Too Sick to Work, Too Soon for Medicare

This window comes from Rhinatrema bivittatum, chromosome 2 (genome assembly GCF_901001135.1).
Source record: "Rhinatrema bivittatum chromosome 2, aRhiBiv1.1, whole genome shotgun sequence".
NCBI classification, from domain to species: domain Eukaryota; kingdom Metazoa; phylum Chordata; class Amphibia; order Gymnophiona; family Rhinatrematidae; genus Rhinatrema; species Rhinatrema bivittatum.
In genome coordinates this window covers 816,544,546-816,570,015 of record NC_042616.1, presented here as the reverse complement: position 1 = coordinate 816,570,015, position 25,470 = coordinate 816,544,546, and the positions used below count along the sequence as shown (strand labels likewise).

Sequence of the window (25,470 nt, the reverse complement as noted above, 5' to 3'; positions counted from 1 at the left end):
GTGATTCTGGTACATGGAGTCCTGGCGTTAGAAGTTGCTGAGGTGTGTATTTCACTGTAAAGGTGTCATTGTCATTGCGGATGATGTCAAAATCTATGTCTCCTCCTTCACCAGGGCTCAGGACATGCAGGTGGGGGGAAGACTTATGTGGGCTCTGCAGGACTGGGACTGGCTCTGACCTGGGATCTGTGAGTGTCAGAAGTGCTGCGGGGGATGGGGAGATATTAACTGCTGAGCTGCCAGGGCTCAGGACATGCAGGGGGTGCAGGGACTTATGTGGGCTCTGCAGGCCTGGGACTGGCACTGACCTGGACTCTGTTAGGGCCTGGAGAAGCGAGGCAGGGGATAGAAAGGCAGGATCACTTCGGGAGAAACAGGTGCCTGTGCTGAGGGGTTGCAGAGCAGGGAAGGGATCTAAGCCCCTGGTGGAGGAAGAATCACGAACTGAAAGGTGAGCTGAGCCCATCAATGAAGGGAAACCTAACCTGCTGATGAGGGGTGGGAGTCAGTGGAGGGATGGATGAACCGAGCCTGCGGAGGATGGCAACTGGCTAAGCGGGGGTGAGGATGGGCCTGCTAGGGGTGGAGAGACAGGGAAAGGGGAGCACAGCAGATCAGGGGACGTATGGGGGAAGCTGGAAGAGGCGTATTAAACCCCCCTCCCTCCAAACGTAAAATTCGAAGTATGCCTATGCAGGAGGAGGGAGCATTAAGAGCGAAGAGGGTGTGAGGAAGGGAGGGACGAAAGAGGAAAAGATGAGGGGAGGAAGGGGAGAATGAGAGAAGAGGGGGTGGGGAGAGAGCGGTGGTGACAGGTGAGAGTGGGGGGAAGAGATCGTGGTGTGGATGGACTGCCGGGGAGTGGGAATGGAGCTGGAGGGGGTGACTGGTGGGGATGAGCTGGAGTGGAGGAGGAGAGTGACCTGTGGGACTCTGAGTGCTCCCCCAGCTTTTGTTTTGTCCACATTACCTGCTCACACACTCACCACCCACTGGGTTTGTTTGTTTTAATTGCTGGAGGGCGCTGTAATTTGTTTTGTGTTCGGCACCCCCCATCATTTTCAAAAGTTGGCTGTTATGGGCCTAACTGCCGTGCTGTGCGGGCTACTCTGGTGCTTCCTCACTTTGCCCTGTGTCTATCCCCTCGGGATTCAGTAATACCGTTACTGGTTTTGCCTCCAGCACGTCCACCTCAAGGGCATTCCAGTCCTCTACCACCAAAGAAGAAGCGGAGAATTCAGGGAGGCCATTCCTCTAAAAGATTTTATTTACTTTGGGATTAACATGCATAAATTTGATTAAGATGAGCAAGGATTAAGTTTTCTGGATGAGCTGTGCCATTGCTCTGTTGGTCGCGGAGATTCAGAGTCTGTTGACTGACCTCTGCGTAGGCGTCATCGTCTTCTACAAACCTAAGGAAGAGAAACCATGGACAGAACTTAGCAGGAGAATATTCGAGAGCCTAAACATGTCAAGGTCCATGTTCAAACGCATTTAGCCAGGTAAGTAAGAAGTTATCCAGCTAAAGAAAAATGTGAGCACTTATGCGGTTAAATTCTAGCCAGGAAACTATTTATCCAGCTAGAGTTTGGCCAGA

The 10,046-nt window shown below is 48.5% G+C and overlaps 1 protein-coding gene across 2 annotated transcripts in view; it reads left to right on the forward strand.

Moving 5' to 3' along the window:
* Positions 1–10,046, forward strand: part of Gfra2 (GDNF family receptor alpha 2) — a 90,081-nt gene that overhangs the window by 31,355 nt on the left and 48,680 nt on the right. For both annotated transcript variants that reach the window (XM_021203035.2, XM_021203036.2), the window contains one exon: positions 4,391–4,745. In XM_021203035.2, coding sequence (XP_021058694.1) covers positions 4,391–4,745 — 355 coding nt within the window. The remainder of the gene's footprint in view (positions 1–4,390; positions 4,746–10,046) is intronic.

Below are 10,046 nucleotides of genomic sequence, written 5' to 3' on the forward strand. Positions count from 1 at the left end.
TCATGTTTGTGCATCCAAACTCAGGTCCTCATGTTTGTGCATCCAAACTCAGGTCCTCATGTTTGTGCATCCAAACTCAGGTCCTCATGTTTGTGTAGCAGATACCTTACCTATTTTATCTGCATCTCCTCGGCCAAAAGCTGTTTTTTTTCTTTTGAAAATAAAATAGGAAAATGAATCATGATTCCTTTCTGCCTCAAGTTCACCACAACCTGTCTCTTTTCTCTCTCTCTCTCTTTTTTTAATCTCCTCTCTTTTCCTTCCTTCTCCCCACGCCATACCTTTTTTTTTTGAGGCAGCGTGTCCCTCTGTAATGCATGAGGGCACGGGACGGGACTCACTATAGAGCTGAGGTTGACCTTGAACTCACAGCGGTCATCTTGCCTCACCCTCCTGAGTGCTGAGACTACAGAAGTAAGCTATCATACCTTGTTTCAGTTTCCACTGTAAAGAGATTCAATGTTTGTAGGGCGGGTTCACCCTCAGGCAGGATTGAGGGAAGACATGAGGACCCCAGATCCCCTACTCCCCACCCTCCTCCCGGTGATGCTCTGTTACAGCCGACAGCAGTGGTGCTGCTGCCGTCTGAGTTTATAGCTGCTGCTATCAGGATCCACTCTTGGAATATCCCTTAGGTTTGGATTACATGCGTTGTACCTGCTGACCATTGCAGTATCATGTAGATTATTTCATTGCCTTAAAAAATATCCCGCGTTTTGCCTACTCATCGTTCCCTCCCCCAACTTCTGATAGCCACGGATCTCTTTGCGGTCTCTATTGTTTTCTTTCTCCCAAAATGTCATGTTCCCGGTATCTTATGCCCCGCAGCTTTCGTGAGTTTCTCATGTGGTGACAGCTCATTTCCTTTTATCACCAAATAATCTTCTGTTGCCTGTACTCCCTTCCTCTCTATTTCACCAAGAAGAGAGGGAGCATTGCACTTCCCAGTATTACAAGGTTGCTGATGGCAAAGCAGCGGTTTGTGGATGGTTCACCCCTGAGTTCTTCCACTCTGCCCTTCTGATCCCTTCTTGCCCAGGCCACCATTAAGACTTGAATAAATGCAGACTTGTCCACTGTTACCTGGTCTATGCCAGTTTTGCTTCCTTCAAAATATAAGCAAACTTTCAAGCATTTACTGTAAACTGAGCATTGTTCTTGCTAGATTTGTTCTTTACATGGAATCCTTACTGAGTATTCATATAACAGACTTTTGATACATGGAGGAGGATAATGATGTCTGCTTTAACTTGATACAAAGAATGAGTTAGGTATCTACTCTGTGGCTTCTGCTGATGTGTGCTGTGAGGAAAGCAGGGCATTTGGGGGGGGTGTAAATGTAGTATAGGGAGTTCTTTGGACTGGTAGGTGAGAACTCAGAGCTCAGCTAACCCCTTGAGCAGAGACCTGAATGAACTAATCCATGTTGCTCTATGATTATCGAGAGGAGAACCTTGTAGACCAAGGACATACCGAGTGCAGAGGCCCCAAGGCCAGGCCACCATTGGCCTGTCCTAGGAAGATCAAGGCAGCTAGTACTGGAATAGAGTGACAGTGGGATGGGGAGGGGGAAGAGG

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<p>Americans under age 65 who have severe and permanent disabilities can qualify for Medicare coverage. But there's a catch: before these individuals can enroll, they must wait two years after receiving their first disability benefit check. As a result, there are as many as 1.5 million men and women too disabled to return to work who are waiting to receive Medicare coverage for the health care they need.<br><br>In the new Commonwealth Fund report, <a href="/cnlib/pub/enews_clickthrough.htm?enews_item_id=27798&return_url=http%3A%2F%2Fwww%2Ecmwf%2Eorg%2Fpublications%2Fpublications%5Fshow%2Ehtm%3Fdoc%5Fid%3D473514%26%23doc473514">Too Sick to Work, Too Soon for Medicare,</a> researchers from the Medicare Rights Center tell the real-life stories of 21 adults who are struggling through the waiting period and the financial hardship, pain, and suffering it causes. As the stories reveal, many in the waiting period are left with enormous debt, compromised health, and devastated personal lives. Many are forced to sell their homes or go bankrupt. Others do not make it through the waiting period, dying before their Medicare coverage ever begins. For many of those who finally become eligible, a lack of needed care in the interim has led to a sharp deterioration in their health.<Br><br>Legislation to end the waiting period was introduced in the 109th Congress in both the House and Senate. As the 110th Congress begins its work, the new report highlights the true impact of a policy aimed at some of the most vulnerable members of society.</p>